What’s God’s Name?
Moses had asked his first question to God, who am I that I should stand before Pharaoh? God’s answer did not address Moses’ question but pointed Moses back to who God is. His answer is based on faith, I will be with you. You will know what I have sent you when you have accomplished what I have sent you. The people of God will worship God on this very mountain. Moses stood there barefoot, face covered. He asks a second question, who are you? What is your name? Now this is not the first time someone has asked what God’s name is. In Genesis 32:22–32, Jacob wrestles, with God. God gives Jacob a new name, Israel. Then Jacob turns around and asks the Lord what his name is, God responds and says, “Why do you ask my name?” The Lord then blessed Jacob. Jacob calls the name of the place where he wrestled with God, “Peniel,” which means the face of God. The Lord will say later that he appeared to Abraham, Isaac, and Jacob but they did not make his name known to them (Ex 6:3). We see an important doctrine that Abraham, Isaac, and Jacob knew who God is, but they did not know everything about God. God has revealed himself to his creation and he has done so throughout the history of time, this is what we call progressive revelation. That God remains the same yesterday, today, and forever, and yet he revealed who he is throughout time. This is why it is important to study “Systematic Theology.” We often think this form of study is extra-biblical, imposing doctrines onto the Bible. However, good systematic theology seeks to put together the Bible’s teaching under categories revealed to us in scripture. The Bible speaks about God, who he is. Systematic theology seeks to study the scriptures to see what God has revealed about himself to his creation.
The second aspect that should encourage us about Abraham, Isaac, and Jacob knowing God but not everything there is to know about God is that we are in the same situation. That these three men are commended for their faith in God, and yet they didn’t know God’s name. The author of Hebrews explains that these men died in faith, “not having received the things promised, but having seen them and greeted them from afar, and having acknowledged that they were strangers and exiles on the earth.” (Heb 11:13). We too will never know all that there is to know about God. We have what God has revealed to us in the Word but we will never be able to comprehend the fullness of who God is, and that is a great thing. If a man can wrap his brain around god, then that god is a god man has made. However, if man cannot wrap his brain around God then he is a God who made man. This is not to say we can never know everything, so why learn anything? God has given us the whole counsel of his word to teach us about who he is and what he requires of man. The world is filled with great questions but terrible answers to those questions. You cannot find out about true justice until you know the God who is just. You cannot find true goodness in this world until you know the God who is good. We will see that a part of the book of Exodus is that God reveals himself to his people, but also that he reveals himself to the Egyptians. Pharaoh has the same question as Moses, “Who is the Lord, that I should obey his voice and let Israel go? I do not know the Lord, and moreover, I will not let Israel go.” (Ex 5:2). Both the people of God and the people of Egypt will know who the Lord is by the end of this book.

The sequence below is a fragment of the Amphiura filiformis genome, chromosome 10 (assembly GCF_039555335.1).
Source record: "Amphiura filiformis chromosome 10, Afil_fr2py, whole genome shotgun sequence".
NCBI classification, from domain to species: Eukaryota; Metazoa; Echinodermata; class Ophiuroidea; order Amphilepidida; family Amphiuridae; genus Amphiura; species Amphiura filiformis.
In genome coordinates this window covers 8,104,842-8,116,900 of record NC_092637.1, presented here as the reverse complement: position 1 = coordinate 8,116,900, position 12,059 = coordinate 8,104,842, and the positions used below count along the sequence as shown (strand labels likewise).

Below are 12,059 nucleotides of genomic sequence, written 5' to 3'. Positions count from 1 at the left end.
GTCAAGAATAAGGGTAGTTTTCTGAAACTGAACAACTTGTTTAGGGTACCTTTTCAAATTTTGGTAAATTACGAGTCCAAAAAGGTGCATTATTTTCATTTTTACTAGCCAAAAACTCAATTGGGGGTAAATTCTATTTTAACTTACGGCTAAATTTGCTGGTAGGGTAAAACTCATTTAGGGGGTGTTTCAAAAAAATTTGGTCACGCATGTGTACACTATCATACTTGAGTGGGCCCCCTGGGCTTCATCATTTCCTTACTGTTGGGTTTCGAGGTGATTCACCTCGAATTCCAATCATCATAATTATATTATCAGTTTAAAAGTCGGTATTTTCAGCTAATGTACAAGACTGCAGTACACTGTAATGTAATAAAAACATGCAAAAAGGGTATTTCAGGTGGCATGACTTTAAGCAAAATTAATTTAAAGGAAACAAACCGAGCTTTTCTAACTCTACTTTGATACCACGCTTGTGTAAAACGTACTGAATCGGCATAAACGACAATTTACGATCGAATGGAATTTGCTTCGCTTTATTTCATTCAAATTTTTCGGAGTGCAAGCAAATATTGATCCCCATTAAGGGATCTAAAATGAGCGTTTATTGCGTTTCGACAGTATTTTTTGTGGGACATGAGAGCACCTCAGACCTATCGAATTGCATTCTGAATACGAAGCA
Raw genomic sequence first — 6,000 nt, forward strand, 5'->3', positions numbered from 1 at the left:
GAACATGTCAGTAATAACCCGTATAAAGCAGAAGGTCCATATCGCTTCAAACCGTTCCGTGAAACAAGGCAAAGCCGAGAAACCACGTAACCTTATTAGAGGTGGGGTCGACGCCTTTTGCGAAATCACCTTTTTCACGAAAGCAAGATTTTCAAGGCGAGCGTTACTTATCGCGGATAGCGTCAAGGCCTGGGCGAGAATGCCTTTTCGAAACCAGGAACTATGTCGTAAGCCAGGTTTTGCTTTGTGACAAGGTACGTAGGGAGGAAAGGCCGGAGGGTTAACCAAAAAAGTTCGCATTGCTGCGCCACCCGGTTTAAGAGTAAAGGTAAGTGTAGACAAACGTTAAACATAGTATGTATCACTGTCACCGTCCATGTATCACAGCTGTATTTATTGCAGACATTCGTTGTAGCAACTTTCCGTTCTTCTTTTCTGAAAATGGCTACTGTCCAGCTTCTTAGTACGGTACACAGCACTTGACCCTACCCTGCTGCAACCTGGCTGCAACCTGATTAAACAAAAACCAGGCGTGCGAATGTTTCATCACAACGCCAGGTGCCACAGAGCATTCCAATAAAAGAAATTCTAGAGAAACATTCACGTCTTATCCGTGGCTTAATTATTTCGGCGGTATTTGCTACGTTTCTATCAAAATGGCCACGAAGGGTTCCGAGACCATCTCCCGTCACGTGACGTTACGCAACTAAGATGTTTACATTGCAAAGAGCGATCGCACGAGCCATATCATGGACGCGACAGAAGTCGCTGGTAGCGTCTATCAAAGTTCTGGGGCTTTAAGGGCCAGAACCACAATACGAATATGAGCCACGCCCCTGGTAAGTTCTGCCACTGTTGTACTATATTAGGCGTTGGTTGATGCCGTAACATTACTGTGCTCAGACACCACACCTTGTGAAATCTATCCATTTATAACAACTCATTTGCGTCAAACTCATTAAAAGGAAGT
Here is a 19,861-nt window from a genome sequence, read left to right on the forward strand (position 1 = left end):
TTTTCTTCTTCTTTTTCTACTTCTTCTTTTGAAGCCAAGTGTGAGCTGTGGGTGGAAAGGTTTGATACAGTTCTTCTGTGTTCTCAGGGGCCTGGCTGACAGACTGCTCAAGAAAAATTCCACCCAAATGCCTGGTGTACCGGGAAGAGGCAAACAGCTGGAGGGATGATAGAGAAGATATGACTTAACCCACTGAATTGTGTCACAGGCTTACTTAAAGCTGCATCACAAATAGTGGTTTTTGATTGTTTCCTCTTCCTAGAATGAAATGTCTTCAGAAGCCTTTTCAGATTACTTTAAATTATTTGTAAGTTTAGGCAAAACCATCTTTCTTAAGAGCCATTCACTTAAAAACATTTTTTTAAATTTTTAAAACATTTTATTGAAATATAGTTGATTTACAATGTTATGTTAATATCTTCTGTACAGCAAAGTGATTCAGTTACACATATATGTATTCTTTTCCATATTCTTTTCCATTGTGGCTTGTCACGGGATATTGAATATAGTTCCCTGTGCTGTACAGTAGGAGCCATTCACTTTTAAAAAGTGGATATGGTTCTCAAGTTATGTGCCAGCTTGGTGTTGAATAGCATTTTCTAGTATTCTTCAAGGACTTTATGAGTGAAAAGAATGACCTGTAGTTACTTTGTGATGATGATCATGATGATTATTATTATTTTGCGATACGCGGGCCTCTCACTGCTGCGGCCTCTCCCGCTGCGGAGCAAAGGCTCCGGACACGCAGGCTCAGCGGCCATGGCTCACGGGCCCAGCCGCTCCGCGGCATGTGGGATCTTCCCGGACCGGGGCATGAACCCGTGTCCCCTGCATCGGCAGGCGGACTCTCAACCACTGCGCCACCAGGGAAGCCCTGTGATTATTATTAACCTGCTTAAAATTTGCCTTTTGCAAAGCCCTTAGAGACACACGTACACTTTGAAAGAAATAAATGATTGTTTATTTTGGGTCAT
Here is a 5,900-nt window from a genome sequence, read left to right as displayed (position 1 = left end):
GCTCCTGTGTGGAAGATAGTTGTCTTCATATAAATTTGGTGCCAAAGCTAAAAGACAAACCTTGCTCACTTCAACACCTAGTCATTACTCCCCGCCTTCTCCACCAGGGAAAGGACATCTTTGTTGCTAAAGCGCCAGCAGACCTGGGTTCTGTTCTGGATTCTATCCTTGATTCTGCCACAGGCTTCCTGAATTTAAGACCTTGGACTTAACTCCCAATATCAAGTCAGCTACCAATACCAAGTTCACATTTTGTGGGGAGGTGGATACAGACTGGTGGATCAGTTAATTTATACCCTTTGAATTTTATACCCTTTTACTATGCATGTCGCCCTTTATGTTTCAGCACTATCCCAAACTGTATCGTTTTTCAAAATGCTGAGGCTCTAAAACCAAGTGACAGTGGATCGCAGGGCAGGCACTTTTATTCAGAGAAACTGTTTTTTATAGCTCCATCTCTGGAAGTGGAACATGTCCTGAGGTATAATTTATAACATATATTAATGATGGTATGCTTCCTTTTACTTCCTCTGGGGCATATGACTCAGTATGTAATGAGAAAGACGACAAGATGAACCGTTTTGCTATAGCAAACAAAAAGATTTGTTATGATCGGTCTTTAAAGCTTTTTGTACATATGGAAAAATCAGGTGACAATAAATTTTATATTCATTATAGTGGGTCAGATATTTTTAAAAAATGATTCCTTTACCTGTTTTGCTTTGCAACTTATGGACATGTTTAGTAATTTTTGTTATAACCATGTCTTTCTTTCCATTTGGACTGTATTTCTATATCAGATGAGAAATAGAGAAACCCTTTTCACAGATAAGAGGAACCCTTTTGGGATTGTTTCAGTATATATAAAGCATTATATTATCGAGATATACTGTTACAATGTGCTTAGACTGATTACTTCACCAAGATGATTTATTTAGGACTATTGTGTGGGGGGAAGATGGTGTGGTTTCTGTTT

Moses understands that he will be a messenger for God, however, whose name do I speak for? God answers Moses’ question directly, he tells them his name is Yahweh. Now all we know is that it is four letters, yod, he, waw, and he. This is known as a tetragrammaton (meaning a four-letter word). Often when reading the Old Testament Jews would pronounce this as Adoni (Greek for Lord), or Elohim (Hebrew for God). They did not want to blaspheme God by mistake. When they recorded it, they placed the vowels for a different word under the consonant. This is why people would previously say Jehovah, or more currently Yahweh, both seek to translate God’s name. Now along with the question of how you pronounce his name is also the question of what his name means, three suggestions have often been argued, I am what I am, I am who I am, or I will be who I will be. The meaning has caused scholarly debate, I believe that it can be all of the three aspects. Or as the apostle John records in Revelation, “I am the Alpha and the Omega,” says the Lord God, “who is and who was and who is to come, the Almighty” (Rev 1:8). This is God’s covenant name that he revealed to his people, a name that shows that God voluntarily condescended to make a covenant of grace with his people. God’s name of promise which he signs his covenant to. In our English Bibles, his name is translated in capital Letters LORD or GOD. It is used about 6800 times in the Bible.